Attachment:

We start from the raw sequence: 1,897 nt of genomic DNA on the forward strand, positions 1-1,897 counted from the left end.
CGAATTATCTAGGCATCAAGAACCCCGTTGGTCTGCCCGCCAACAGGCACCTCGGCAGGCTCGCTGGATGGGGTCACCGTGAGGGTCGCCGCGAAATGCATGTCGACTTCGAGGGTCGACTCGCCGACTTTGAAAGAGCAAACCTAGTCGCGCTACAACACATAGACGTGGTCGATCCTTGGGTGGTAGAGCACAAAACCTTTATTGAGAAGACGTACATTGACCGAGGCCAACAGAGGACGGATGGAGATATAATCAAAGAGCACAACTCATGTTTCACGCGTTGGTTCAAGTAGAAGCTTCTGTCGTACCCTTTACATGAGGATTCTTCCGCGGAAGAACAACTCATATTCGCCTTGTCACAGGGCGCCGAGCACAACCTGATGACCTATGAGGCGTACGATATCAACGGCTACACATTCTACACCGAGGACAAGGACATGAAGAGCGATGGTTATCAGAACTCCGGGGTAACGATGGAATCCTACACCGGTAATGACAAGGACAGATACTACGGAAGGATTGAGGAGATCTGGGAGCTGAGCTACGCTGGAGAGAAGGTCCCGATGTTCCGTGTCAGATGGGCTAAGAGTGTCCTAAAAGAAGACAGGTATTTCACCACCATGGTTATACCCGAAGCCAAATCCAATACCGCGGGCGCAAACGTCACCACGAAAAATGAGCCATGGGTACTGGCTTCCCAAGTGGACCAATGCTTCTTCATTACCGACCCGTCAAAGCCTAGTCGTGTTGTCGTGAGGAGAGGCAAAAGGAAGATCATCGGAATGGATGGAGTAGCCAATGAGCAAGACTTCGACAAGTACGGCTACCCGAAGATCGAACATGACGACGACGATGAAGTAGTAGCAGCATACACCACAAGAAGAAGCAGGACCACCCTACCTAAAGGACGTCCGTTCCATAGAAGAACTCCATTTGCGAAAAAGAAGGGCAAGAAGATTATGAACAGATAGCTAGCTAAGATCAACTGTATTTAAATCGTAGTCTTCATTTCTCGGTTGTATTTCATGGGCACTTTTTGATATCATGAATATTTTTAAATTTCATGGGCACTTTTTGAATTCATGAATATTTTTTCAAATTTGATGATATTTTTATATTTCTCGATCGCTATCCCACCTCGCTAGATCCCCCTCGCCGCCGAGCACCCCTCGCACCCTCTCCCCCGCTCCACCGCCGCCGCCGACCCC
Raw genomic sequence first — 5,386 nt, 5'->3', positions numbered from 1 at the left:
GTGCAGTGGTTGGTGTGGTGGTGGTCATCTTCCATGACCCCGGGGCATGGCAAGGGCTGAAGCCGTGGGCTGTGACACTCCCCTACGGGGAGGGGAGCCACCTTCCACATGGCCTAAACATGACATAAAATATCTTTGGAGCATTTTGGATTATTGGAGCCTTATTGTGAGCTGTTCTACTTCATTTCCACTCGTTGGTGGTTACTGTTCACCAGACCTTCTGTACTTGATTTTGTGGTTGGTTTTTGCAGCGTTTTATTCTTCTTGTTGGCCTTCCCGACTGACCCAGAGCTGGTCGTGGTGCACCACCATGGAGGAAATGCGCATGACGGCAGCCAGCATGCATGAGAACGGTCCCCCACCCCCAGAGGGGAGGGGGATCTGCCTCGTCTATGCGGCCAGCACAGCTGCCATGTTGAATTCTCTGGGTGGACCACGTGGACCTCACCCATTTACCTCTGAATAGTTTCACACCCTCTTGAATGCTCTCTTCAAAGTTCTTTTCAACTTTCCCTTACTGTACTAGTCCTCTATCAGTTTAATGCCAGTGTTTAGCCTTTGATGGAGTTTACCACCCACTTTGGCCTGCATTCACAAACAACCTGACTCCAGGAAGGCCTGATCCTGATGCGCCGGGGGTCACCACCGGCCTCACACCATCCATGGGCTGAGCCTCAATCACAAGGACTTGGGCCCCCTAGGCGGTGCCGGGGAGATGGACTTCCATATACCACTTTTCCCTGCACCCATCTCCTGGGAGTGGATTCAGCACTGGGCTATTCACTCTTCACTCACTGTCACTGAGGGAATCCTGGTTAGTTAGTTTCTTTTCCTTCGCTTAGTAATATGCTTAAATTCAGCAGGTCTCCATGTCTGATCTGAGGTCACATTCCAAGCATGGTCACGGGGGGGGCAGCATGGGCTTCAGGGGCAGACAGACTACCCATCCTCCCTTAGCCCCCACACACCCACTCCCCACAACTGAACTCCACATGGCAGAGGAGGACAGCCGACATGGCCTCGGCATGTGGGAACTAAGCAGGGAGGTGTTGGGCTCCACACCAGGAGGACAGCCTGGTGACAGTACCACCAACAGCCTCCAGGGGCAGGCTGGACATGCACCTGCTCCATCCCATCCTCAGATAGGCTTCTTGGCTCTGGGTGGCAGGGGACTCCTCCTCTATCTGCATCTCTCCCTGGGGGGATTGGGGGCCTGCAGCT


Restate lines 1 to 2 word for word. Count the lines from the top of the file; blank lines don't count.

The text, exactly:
We start from the raw sequence: 1,897 nt of genomic DNA on the forward strand, positions 1-1,897 counted from the left end.
CGAATTATCTAGGCATCAAGAACCCCGTTGGTCTGCCCGCCAACAGGCACCTCGGCAGGCTCGCTGGATGGGGTCACCGTGAGGGTCGCCGCGAAATGCATGTCGACTTCGAGGGTCGACTCGCCGACTTTGAAAGAGCAAACCTAGTCGCGCTACAACACATAGACGTGGTCGATCCTTGGGTGGTAGAGCACAAAACCTTTATTGAGAAGACGTACATTGACCGAGGCCAACAGAGGACGGATGGAGATATAATCAAAGAGCACAACTCATGTTTCACGCGTTGGTTCAAGTAGAAGCTTCTGTCGTACCCTTTACATGAGGATTCTTCCGCGGAAGAACAACTCATATTCGCCTTGTCACAGGGCGCCGAGCACAACCTGATGACCTATGAGGCGTACGATATCAACGGCTACACATTCTACACCGAGGACAAGGACATGAAGAGCGATGGTTATCAGAACTCCGGGGTAACGATGGAATCCTACACCGGTAATGACAAGGACAGATACTACGGAAGGATTGAGGAGATCTGGGAGCTGAGCTACGCTGGAGAGAAGGTCCCGATGTTCCGTGTCAGATGGGCTAAGAGTGTCCTAAAAGAAGACAGGTATTTCACCACCATGGTTATACCCGAAGCCAAATCCAATACCGCGGGCGCAAACGTCACCACGAAAAATGAGCCATGGGTACTGGCTTCCCAAGTGGACCAATGCTTCTTCATTACCGACCCGTCAAAGCCTAGTCGTGTTGTCGTGAGGAGAGGCAAAAGGAAGATCATCGGAATGGATGGAGTAGCCAATGAGCAAGACTTCGACAAGTACGGCTACCCGAAGATCGAACATGACGACGACGATGAAGTAGTAGCAGCATACACCACAAGAAGAAGCAGGACCACCCTACCTAAAGGACGTCCGTTCCATAGAAGAACTCCATTTGCGAAAAAGAAGGGCAAGAAGATTATGAACAGATAGCTAGCTAAGATCAACTGTATTTAAATCGTAGTCTTCATTTCTCGGTTGTATTTCATGGGCACTTTTTGATATCATGAATATTTTTAAATTTCATGGGCACTTTTTGAATTCATGAATATTTTTTCAAATTTGATGATATTTTTATATTTCTCGATCGCTATCCCACCTCGCTAGATCCCCCTCGCCGCCGAGCACCCCTCGCACCCTCTCCCCCGCTCCACCGCCGCCGCCGACCCC